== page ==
USA SANCTIONS HAVE ASSISTED INTERNAL PROGRESSIVE REFORM IN IRAN
U.S. SANCTIONS HAVE BEEN SUCCESSFUL ON IRAN IN HELPING KHATAMI GAIN POWER OVER THE CONSERVATIVES
James Phillips, Senior Policy Analyst, January 23, 1998. Press Iran's Khatami To Follow Words With Deeds, The Heritage Foundation--- Backgrounder No. 1152//Ixnx hxm
It has become fashionable to argue that U.S. containment policy has failed with Iran and should be discarded. But while sanctions have not compelled Iran to abandon its hostile policies, they have made Tehran pay a considerable price for those policies. U.S. sanctions have made it harder for Iran to modernize its dated oil industry technology, have deprived it of hard currency, have forced it to scale back its ambitious plans for a military buildup, and have slowed the growth of Iran's military threat to its neighbors. President Khatami is aware of the costs imposed by U.S. sanctions and has noted that if Iran cannot boost its oil production, it could become a net oil importer within 15 years. Given the fall of international oil prices in 1997, and given Iran's heavy debt burden and high population growth rate, Tehran is likely to grow increasingly sensitive to international economic pressures in the near future. Relaxing economic sanctions against Iran before Tehran has moderated its ideological hostility would vindicate Iranian hardliners and deprive President Khatami of one of his strongest arguments for improving relations with the West.
SANCTIONS ARE SUCCESSFULLY BOLSTERING REFORM IN IRAN AND UNDERMINING THE CLERICAL REGIME
James Phillips, Senior Policy Analyst, January 23, 1998. Press Iran's Khatami To Follow Words With Deeds,The Heritage Foundation-- Backgrounder No. 1152//lxnx hxm
Maintain the strongest possible economic sanctions against Iran. Economic sanctions penalize Iran's bad behavior, reduce its ability to finance terrorism, slow its military buildup, drive home to the Iranian people the costs of pursuing hostile policies, and give pragmatic Iranian leaders maximum incentives to rein in radicals. While unilateral U.S. sanctions by themselves cannot compel Tehran to end its hostility to the West, they can make a bad economic situation worse. U.S. sanctions underscore that Iran is a risky place in which to do business; they also reduce the willingness of foreign lenders and investors to ameliorate Iran's festering economic problems and lead Iranian businessman to send more of their money abroad-an additional drag on an economy already hamstrung by low prices for oil, its chief export. Iranians increasingly are disillusioned with ineffective government economic policies, endemic corruption, high unemployment, an annual inflation rate estimated at 30 percent, housing shortages, and a crumbling infrastructure. Worsening economic conditions and falling living standards threaten the political survival of the regime and give Iran's rulers greater incentive to rethink their policies.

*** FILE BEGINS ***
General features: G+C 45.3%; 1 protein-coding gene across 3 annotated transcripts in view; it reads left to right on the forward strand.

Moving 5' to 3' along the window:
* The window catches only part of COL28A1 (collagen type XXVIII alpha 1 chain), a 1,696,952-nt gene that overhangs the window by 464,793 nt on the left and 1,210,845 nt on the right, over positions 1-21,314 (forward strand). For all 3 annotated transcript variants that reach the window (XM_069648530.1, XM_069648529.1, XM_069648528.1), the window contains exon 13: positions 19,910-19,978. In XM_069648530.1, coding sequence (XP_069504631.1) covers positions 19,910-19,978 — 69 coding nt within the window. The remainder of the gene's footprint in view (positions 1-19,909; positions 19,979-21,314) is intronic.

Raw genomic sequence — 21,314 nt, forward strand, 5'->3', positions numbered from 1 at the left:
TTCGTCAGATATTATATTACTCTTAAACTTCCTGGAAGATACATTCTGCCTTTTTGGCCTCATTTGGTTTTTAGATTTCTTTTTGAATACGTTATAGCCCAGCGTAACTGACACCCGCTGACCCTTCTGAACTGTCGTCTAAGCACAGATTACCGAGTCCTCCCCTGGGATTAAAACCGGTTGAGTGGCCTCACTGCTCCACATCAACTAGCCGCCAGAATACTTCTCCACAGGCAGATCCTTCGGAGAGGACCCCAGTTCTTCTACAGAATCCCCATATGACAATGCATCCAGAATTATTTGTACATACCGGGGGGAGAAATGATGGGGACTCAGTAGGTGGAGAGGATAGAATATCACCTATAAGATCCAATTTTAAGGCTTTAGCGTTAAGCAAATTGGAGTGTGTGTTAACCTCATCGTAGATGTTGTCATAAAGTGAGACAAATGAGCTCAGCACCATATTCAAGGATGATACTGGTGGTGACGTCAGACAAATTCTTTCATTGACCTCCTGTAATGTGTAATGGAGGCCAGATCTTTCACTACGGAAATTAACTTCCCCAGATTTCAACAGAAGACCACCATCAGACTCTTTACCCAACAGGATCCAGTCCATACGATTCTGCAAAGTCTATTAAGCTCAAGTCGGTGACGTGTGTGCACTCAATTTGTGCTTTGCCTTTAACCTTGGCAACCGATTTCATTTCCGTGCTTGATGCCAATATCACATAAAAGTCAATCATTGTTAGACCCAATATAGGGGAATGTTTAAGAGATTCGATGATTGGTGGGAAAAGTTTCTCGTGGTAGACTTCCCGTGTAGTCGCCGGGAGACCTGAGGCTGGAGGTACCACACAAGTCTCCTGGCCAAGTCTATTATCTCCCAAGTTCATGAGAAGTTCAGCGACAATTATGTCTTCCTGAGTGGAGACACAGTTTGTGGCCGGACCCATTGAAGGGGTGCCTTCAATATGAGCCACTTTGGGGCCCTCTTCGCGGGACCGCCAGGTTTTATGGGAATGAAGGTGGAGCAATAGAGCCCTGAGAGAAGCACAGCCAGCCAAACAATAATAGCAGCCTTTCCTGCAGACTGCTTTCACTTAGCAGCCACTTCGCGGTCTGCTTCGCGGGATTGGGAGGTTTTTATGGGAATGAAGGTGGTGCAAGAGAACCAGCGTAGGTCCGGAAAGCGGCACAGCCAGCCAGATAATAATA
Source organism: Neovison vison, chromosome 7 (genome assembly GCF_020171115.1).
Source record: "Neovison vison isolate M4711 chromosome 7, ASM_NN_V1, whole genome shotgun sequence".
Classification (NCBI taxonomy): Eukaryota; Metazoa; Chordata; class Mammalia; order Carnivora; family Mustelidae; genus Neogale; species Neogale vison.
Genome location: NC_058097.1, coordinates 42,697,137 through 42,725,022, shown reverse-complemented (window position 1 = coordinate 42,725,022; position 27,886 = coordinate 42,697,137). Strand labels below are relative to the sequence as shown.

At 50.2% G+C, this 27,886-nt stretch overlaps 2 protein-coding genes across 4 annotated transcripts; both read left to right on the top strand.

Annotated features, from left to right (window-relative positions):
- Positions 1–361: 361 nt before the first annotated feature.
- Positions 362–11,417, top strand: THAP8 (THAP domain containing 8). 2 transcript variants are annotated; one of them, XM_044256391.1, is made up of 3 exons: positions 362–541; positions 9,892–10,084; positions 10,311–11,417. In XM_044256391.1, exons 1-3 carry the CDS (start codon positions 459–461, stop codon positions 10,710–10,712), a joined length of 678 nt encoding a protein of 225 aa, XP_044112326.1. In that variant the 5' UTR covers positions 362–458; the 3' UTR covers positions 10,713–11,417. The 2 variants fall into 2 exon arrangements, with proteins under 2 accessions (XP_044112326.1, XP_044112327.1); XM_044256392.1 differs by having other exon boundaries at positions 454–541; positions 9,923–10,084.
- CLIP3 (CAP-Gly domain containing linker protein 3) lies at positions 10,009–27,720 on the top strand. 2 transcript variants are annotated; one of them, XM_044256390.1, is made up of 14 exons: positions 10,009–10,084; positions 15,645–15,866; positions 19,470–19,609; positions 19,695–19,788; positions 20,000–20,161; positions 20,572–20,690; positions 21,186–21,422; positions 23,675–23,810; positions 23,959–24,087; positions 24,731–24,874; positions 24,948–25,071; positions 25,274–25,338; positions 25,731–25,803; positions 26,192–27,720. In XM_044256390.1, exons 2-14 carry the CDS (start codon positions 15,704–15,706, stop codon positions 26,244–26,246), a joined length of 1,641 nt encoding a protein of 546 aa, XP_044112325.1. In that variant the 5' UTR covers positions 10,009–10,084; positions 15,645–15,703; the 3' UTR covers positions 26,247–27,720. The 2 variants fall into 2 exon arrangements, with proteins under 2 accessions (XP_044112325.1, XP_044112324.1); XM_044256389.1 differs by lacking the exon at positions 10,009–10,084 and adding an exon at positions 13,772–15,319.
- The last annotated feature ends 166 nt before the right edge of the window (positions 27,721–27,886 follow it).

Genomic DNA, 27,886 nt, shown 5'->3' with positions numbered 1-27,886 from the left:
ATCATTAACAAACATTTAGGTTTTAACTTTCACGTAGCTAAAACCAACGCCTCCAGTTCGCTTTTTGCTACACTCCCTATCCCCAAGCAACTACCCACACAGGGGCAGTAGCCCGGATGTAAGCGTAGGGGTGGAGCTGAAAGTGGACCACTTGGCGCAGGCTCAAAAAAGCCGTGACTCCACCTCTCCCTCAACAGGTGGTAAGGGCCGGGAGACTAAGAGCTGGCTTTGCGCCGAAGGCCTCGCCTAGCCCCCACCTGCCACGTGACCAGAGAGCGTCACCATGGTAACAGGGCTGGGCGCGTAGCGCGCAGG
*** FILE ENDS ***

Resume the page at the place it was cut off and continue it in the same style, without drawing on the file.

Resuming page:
SANCTIONS ARE WHAT IS FUELING THE FERVOR FOR REFORM
James Phillips, Senior Policy Analyst, January 23, 1998. Press Iran's Khatami To Follow Words With Deeds, The Heritage Foundation Backgrounder No. 1152//lxnx hxm
Critics should not underestimate the benefits of the U.S. dual containment policy. Although containment has not compelled Iran and Iraq to abandon their hostile policies, it has deprived both of scarce hard currency, forced them to scale back their ambitious military buildups, and whittled away their ability to threaten their neighbors. Economic sanctions, moreover, have helped spark a debate in Iran about the need for an opening to the West and helped to prompt President Khatami's overture to the "Great American People." Washington should not discard its containment policy just when it appears to be on the brink of succeeding.